Some people have a hard time spending money, while it easily slips through the hands of others. Why is this?
There are a lot of reasons, but a lot of it has to do with our internal motivations and attitudes toward money. For example, I find it easier to spend money on other people than I do to spend money on myself – especially if I am spending money on my children. It’s not that I’m scared of spending money or that I have an overly restrictive budget. It’s just that I usually have a bigger long term goal for my money than buying myself the latest and greatest in clothing/gadgets/cars/fill in the blank.
When you take a moment to reflect upon your spending habits, you will likely learn a few things about yourself. For example, through the years I have learned that I prefer taking a long term approach with my money, and if I do make a big ticket purchase, I want it to be something that I will truly use and enjoy, not just a purchase that was made to fulfill a fleeting emotion.
Your spending patterns often show direct correlations with your priorities and overall financial health. Good indicators of your priorities can be often be seen in the amount and type of debt you have (for example, large amounts of consumer debt), or in your savings and investment accounts. If you are big believer in delayed gratification, you most likely have a larger retirement fund than people who buy things at whim.
Three Types of Spenders
If we want to break things down further, we can take a deeper look at our spending habits. It’s possible to break things down into three general types of spenders. They are:
- Minimalists – Less is more
- Consumers – More is more
- Investors – Spend to make more
Minimalists. If your primary expenditures are only items you need, such as food, clothing, shelter, and normal bills, then you may be a minimalist. There are a lot of great things about living a minimalist lifestyle, and it works for many people. But in it’s truest definition, a minimalist lifestyle doesn’t work for everyone. Abstinence and delayed gratification can be beneficial, but self-denial can be detrimental to your physical and emotional health. Trying to force yourself to do something that isn’t in line with your beliefs or lifestyle is a quick way to being unhappy.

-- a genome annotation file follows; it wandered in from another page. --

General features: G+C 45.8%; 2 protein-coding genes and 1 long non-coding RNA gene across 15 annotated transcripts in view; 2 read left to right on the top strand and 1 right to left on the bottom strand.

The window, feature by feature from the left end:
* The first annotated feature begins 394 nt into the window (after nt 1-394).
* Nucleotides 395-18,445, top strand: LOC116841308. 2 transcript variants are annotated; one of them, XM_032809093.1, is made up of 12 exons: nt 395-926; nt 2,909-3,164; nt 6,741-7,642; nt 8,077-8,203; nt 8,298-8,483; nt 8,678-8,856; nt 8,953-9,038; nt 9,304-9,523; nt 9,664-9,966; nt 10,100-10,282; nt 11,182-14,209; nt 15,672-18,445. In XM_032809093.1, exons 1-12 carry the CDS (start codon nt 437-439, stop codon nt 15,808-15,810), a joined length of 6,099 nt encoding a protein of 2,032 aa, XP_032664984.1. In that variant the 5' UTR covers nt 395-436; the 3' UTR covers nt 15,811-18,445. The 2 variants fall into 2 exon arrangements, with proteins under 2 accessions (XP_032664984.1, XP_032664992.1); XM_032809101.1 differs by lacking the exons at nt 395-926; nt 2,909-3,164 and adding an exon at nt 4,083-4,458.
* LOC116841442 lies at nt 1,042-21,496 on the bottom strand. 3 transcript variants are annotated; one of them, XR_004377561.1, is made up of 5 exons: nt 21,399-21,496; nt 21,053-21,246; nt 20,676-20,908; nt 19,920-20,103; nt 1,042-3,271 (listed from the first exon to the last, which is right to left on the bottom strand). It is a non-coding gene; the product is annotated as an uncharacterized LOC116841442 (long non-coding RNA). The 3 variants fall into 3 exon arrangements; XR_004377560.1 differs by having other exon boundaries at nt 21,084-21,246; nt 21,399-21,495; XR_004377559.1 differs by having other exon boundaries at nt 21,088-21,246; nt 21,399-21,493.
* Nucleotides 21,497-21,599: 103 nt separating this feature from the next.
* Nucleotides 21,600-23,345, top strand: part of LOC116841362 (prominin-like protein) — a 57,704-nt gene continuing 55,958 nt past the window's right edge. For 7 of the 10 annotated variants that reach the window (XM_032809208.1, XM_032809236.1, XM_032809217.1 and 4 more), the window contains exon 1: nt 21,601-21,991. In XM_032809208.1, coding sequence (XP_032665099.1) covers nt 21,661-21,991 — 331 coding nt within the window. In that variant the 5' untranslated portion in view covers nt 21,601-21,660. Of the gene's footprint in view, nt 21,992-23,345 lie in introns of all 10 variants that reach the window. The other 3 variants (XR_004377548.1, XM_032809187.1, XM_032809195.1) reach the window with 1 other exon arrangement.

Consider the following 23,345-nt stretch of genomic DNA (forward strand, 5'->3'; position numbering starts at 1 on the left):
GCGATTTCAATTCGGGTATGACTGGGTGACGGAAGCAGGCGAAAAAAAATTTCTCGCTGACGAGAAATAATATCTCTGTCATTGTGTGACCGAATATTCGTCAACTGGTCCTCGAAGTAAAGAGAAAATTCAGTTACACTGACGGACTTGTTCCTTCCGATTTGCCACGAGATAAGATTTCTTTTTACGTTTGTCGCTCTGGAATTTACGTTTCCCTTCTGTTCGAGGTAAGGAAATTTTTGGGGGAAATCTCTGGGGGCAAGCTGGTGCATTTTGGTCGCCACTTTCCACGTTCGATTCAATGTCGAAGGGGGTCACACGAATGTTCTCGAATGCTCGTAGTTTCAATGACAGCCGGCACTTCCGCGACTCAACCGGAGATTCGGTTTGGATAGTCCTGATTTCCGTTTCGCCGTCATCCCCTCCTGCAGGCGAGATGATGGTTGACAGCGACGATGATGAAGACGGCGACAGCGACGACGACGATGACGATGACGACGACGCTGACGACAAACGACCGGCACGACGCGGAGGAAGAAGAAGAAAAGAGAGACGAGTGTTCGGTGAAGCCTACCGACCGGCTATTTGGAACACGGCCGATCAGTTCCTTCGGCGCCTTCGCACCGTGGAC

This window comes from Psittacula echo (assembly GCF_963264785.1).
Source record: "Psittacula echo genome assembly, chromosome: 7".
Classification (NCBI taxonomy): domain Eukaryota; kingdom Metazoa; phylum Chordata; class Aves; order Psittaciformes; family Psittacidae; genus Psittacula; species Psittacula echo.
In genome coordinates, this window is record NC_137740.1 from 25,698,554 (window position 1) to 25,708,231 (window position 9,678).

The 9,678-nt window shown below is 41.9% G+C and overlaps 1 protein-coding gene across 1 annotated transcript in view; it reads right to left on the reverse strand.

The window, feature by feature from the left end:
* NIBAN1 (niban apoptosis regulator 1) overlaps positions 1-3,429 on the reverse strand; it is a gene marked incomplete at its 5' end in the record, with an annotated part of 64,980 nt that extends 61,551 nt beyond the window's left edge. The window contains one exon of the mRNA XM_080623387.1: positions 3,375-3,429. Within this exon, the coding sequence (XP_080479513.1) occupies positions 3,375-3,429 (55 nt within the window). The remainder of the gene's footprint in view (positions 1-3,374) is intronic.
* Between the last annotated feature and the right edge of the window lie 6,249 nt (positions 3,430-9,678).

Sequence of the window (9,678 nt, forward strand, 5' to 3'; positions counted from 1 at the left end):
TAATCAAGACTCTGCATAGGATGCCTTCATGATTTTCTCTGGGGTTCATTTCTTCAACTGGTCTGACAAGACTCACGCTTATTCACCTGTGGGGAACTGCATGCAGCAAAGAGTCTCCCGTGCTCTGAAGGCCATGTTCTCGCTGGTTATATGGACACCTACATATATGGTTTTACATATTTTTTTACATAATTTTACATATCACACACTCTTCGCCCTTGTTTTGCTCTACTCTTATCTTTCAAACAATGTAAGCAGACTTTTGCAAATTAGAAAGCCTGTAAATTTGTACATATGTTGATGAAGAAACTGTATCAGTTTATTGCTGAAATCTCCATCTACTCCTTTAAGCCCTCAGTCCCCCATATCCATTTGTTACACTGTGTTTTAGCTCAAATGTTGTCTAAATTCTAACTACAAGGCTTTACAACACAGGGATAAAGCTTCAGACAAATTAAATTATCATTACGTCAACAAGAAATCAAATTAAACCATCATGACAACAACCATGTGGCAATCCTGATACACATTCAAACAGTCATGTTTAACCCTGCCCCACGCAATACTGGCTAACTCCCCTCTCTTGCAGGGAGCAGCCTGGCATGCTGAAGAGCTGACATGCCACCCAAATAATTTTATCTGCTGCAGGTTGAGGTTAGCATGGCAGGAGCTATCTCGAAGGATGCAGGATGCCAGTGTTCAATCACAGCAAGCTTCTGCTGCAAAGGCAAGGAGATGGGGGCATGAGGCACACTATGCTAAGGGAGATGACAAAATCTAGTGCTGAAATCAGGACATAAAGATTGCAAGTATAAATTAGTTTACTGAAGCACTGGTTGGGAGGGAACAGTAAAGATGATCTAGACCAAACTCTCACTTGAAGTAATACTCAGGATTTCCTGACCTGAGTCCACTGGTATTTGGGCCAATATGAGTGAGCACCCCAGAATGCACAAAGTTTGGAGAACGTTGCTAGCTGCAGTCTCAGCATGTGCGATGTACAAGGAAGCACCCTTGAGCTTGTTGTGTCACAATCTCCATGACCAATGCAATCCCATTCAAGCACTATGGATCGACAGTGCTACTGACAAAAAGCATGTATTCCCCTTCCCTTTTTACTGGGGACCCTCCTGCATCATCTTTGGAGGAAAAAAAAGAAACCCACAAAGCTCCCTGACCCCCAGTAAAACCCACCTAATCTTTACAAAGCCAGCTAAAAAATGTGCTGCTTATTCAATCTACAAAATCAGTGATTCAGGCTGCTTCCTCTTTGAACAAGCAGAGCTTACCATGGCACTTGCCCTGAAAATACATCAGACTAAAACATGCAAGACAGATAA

Consumers. Do you think shopping is a sport? Do you go shopping for fun, or to lift your mood? Are you an early adopter of new technology and gadgets? Then you may be a consumer. Spending money in and of itself is not bad. It only becomes a problem when it interferes with your lifestyle or ability to meet your financial obligations or other commitments.
Investors. If you primarily spend money to make money*, then you are most likely an investor. (*excluding normal bills). This includes traditional investing, such as buying stocks, bonds, and other “traditional” investments. But it can also include investments such as rental properties, a small business, education, or anything else where you can receive some short or long term ROI.
We Are All a Little Bit of Each
It’s easy to jump to conclusions and say you are only one type of spender. But most of us are a combination of all of these, at least to some degree. And that is a good thing.
If you live your entire life as a minimalist, you may miss out on some of the things you or your family enjoys. Spending money is good, but not if it means you are living in debt or struggling to make ends meet. Investing is essential for your long term planning, but not at the expense of giving up your ability to enjoy a healthy or happy lifestyle in the present.
A Healthy Balance is the Key
Many people will tell you how you should spend your money – the most common example being that you should cut your spending to get ahead in life. But that is broad, and quite frankly, baseless advice. It’s all about setting and maintaining your priorities to achieve your financial goals. You should spend your money how you like – so long as you are in control and your financial habits aren’t hurting you. Money is only a tool. It can buy you things and it can give you security, but it doesn’t buy happiness.
Which type of spender are you?